• Manuel L. Quezon University
  • the road leading to Calumpit, Bulacan
  • Quiapo

P. S.  Belatedly discovered that Brillante Mendoza was Director of Photography for “Tirador” (Slingshot), the movie that The New Yorker, a couple of years ago, described as “brilliant.”  (Somehow, this adjective seems to come so trippingly off self’s tongue when she mentions Brillante Mendoza — !  Talk about subliminal association!)

Stay tuned, dear blog readers.  Stay tuned.


Today I marvel at:

  • The young girl in the Mountain View Farmers Market this morning, thin as a sapling, pale, who picked over a mound of cherries as if searching for that elusive, perfect one, who must have spent at least 10 minutes hovering, hovering, carefully moving aside cherries with her fingers. And I of course had to wait until this goddess was through, so that I could pick through the cherries she had rejected, and — what a miracle — there were still a few that met my expectations.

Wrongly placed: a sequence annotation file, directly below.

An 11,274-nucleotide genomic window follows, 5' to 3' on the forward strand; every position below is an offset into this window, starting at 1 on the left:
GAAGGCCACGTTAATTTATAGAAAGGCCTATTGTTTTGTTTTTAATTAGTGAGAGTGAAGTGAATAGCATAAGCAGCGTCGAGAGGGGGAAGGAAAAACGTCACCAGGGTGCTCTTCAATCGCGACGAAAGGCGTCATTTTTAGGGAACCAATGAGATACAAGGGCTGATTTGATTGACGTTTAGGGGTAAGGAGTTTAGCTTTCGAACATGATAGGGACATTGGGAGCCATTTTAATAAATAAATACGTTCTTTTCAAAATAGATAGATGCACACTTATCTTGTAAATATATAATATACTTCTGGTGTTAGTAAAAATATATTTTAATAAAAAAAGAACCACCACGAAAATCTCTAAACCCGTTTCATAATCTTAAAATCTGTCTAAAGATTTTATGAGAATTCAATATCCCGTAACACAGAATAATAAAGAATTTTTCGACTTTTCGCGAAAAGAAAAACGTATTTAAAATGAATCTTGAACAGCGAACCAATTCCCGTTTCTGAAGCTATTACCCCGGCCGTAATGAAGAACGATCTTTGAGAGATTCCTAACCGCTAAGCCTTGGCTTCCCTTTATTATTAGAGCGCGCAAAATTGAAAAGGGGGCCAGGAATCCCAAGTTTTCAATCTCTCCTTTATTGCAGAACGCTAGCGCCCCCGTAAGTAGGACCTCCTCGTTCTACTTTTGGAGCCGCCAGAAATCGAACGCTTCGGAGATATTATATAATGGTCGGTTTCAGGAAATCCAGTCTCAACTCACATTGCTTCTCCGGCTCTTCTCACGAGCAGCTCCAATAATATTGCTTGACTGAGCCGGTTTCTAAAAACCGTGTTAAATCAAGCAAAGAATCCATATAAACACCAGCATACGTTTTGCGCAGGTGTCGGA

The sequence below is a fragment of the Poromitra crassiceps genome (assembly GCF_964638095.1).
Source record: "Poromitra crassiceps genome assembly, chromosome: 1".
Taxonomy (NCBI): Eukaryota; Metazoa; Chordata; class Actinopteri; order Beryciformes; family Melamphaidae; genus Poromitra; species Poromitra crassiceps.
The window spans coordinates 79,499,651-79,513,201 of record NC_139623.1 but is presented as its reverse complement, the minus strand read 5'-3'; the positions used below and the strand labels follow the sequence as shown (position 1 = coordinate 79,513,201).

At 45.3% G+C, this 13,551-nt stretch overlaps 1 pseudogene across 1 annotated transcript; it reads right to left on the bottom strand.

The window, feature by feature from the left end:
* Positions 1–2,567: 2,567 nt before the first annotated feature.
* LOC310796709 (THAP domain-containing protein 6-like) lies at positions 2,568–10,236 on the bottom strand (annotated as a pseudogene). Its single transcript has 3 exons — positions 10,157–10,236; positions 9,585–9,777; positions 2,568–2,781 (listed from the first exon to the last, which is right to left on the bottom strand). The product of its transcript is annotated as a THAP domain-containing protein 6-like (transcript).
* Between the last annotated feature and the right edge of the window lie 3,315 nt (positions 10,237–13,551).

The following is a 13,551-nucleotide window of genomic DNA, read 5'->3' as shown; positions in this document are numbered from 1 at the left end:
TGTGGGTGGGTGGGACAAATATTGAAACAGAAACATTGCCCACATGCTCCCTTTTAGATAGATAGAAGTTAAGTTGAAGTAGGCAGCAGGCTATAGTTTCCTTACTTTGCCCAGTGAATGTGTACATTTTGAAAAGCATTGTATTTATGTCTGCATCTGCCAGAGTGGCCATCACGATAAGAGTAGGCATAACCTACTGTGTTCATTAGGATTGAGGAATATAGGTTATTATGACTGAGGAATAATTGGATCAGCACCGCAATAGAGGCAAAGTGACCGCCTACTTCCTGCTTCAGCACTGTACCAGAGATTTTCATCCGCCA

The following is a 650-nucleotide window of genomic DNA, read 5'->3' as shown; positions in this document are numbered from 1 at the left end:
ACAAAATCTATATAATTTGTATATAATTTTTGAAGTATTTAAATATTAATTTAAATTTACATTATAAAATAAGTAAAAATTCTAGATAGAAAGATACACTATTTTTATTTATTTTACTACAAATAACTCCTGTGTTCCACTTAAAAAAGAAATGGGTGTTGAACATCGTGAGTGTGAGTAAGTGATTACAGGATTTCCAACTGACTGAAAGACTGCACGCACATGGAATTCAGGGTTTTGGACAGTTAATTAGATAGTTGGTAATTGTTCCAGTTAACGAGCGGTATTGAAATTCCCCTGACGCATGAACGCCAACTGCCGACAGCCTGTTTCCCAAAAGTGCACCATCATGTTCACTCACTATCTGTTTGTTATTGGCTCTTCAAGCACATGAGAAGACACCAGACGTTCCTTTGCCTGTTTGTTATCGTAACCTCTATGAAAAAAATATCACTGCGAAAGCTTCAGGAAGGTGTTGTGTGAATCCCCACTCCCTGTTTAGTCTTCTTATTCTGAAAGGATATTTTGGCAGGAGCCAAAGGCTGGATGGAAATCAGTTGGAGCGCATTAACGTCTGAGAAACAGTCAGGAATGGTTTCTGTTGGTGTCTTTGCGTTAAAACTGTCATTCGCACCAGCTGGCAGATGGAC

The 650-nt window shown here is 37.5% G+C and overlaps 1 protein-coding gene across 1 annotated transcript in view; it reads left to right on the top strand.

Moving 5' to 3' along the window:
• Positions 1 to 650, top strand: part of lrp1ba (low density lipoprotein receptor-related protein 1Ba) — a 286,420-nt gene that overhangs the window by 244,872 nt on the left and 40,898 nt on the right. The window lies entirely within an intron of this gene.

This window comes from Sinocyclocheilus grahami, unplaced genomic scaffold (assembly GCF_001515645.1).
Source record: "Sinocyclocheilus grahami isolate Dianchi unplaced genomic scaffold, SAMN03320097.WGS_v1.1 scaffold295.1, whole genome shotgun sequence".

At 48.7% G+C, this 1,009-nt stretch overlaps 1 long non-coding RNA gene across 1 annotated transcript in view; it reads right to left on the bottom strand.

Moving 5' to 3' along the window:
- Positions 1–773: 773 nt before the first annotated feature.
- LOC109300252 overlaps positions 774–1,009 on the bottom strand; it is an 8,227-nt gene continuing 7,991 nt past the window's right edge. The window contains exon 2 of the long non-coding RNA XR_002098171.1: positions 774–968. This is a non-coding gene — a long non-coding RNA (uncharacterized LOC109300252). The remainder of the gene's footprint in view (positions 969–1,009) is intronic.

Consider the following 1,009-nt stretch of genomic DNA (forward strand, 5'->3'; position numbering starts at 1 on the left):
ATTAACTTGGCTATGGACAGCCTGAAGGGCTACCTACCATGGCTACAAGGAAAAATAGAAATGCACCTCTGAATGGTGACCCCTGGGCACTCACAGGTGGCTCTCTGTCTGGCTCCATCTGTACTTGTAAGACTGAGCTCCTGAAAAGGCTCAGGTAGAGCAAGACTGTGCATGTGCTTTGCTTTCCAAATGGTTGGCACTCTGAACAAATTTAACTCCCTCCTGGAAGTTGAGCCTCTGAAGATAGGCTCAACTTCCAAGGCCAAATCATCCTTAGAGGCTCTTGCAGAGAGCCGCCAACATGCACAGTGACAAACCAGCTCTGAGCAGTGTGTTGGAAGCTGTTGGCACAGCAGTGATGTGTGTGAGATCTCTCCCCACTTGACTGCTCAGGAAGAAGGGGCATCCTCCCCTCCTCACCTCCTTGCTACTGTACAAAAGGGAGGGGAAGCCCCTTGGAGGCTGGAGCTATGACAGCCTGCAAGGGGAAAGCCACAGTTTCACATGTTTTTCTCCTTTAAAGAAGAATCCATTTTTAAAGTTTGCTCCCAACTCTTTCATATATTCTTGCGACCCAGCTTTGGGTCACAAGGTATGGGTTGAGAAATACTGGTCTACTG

• My hair stylist, Erly, Filipina, who was eating today when I showed up at noon. “Is that from the Chinese restaurant next door?” I asked. Some kind of soup, and it smelled heavenly. “No,” Erly said. “One of my customers made it and brought it for me. Chicken tinola.”

Stay tuned, dear blog readers. Stay tuned.

Women’s Review of Books: Three Biographies About Marilyn Monroe, All By Men

Never mind the three books. What’s important is what reviewer Lois Banner has to say about them, in a really insightful review. Here’s the first paragraph: